Conserve Wildlife Blog

Posts Tagged ‘Atlantic Coast Leopard Frog’

New Year brings a new amphibian!

Thursday, February 15th, 2018

by Allegra Mitchell, Wildlife Biologist

 

Each New Year promises an exciting year ahead, and conservation science is no exception! As biologists gear up for the field season, CWF’s amphibian programs are particularly noteworthy.

 

Our Amphibian Crossing Project has made major strides in protecting the frogs, toads, and salamanders migrating to breeding areas, and we’re launching a new program this year to better document the newly discovered mid-Atlantic coast leopard frog. You can help CWF biologists collect data and save these fragile creatures.

 

Read below for more details about each program. In the meantime, if you would like to support CWF’s amphibian programs, please visit our YouCaring page here: https://www.youcaring.com/conservewildlifefoundationofnewjersey-1091698 . Your contribution will help us develop training materials and cover research expenses to protect our most vulnerable frogs and salamanders!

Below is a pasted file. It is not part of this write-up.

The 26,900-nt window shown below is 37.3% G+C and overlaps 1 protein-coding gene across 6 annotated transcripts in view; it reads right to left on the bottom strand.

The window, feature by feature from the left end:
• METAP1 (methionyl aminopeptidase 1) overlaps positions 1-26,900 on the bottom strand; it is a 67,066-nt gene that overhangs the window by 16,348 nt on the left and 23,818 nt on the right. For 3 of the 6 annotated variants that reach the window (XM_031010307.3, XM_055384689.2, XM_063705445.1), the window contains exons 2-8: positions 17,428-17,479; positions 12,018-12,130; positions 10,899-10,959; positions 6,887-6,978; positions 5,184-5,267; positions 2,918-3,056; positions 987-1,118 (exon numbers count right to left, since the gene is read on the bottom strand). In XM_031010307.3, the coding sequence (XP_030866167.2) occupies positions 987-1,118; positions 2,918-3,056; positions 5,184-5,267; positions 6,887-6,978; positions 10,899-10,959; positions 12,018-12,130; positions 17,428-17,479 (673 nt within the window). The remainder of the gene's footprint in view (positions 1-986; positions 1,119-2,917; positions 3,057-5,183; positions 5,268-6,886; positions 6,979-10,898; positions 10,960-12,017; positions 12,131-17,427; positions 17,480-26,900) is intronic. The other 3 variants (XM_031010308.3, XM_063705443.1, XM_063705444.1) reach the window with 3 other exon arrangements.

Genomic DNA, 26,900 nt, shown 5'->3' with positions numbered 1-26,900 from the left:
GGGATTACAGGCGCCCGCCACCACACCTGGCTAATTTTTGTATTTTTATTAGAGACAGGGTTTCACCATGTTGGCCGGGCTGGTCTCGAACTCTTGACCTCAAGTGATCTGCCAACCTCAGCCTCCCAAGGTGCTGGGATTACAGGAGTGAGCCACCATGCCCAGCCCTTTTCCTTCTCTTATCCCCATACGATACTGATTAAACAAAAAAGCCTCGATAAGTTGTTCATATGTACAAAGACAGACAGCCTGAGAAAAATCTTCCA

Amphibian Crossing: A New Twist on an Old Program

The long-standing Amphibian Crossing Project, established in partnership with the New Jersey Endangered and Nongame Species Program (ENSP) in 2002, has been organizing dedicated volunteers each spring to chauffer migrating amphibians across roads as they trek from their upland hibernation sites to their breeding ponds. This program has saved thousands of frogs, toads, and salamanders from vehicle strikes so that local amphibian population sizes can be maintained, which is especially important for species of concern, such as the Jefferson and spotted salamanders.

 

Seeking a more long-term solution to the amphibian road mortality problem at the Amphibian Crossing Project’s top site, ENSP has finally secured funding to construct crossing structure system for amphibians to move safely across Waterloo Road in Byram Township, Sussex County. This system, including under-road tunnels and guide fencing, will help amphibians avoid problems on the road all season long. CWF is preparing its second year of monitoring along Waterloo Road to track the changes in amphibian vehicle-caused mortality before and after this system is installed.